Two important studies show that reducing calorie intake activates the immune system and increases the effectiveness of chemotherapy.
Most drugs used in chemotherapy are very strong cell poisons that can kill cells by preventing them from reproducing. However, several observations made in recent years show that this cytotoxic effect is often not enough to remove all tumor cells: for chemotherapy to be truly effective in the long term, it must also restore anti-cancer immune surveillance by activating blood cells. , specializing in the disposal of foreign bodies.
For example, studies show that by killing cancer cells, some chemotherapeutic drugs (anthracyclines, oxaliplatin) cause a number of events that lead to the production of signals capable of activating the immune response. This phenomenon, called “immunogenic cell death”, can be likened to a vaccine, in which dying cancer cells elicit a strong immune response and allow the complete destruction of residual tumor cells.
Caloric restriction activates immunity
Very encouraging preliminary results suggest that the effectiveness of chemotherapy can be significantly improved by drastically reducing caloric intake. For example, in mice with human tumors, fasting for 48 hours increases survival, with almost half of the animals still alive 180 days after treatment, while all normally fed animals have died.
Two recent major studies by teams of French and American researchers suggest that this positive impact of caloric restriction is due to increased anti-cancer activity in the immune system. For example, it has been observed that the diet developed by Dr. Valtera Longa, which mimics the positive effects of fasting on the body, improves the response of mice with breast tumors and melanomas to chemotherapy by causing a significant increase in killer lymphocytes. . In the same vein, injections of substances that mimic the effects of fasting on metabolism caused a decrease in regulatory T cells (a class of white blood cells that reduce the anti-cancer immune response), which improved lymphocyte activity. killers and led to a significant reduction in the tumor burden.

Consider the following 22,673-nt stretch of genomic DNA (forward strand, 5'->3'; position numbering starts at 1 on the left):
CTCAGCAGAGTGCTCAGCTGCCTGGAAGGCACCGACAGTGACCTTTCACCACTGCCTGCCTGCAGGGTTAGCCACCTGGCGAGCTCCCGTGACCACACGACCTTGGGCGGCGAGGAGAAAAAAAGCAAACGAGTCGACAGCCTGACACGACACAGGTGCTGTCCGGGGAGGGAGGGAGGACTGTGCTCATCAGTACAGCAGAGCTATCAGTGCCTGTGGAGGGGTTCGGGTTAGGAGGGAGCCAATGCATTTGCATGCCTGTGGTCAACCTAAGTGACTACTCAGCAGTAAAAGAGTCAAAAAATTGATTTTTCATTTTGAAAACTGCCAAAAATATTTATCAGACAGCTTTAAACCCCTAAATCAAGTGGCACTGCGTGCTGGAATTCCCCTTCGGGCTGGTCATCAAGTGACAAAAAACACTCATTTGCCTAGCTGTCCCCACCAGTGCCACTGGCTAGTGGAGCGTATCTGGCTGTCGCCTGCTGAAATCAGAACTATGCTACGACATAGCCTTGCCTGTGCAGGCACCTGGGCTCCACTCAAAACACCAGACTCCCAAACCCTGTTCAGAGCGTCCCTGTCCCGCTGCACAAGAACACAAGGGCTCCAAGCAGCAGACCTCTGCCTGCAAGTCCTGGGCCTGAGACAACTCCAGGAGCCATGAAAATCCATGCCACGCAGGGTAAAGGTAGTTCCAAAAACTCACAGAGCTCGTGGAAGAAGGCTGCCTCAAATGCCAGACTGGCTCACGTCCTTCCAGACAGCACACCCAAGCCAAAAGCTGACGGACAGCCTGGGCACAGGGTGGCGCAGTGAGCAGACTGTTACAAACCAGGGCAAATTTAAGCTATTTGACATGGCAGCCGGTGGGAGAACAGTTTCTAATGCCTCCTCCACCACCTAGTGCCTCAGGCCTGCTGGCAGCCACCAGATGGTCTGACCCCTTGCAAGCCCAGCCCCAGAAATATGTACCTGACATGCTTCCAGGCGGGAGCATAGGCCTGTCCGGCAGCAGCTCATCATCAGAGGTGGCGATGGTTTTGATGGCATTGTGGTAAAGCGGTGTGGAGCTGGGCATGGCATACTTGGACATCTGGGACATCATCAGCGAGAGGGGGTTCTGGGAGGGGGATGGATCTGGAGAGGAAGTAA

Eating well means eating less
Team Dr. Longa is working with several hospitals to see if calorie restriction improves patients’ response to chemotherapy, and we should know very soon whether these animal results can be applied to humans. Meanwhile, it is interesting to note that studies show that fasting for up to 72 hours is well tolerated by patients and appears to be associated with a significant reduction in the side effects of chemotherapy. These observations are not so surprising given that our metabolism has evolved to function maximally in conditions of food shortages. In addition, most chronic diseases that currently affect the population, including a large number of cancers, are a direct result of excessive food consumption. Eating well can simply mean eating less.
Lee C et al. Fasting cycles slow tumor growth and sensitize many types of cancer cells to chemotherapy. Sci Transl Med. 2012; 4: 124ra27.
Di Biase S et al. A fasting diet reduces HO-1 and promotes T cell-mediated cytotoxicity of tumors. Cancer Cell 2016; 30: 136-46.
Pietrocola F et al. Caloric restriction mimetics increase anti-cancer immunosurveillance. Cancer Cell 2016; 30: 147-60.
Dorff TB et al. Safety and feasibility of starvation in combination with platinum-based chemotherapy. BMC Cancer 2016; 16: 360.
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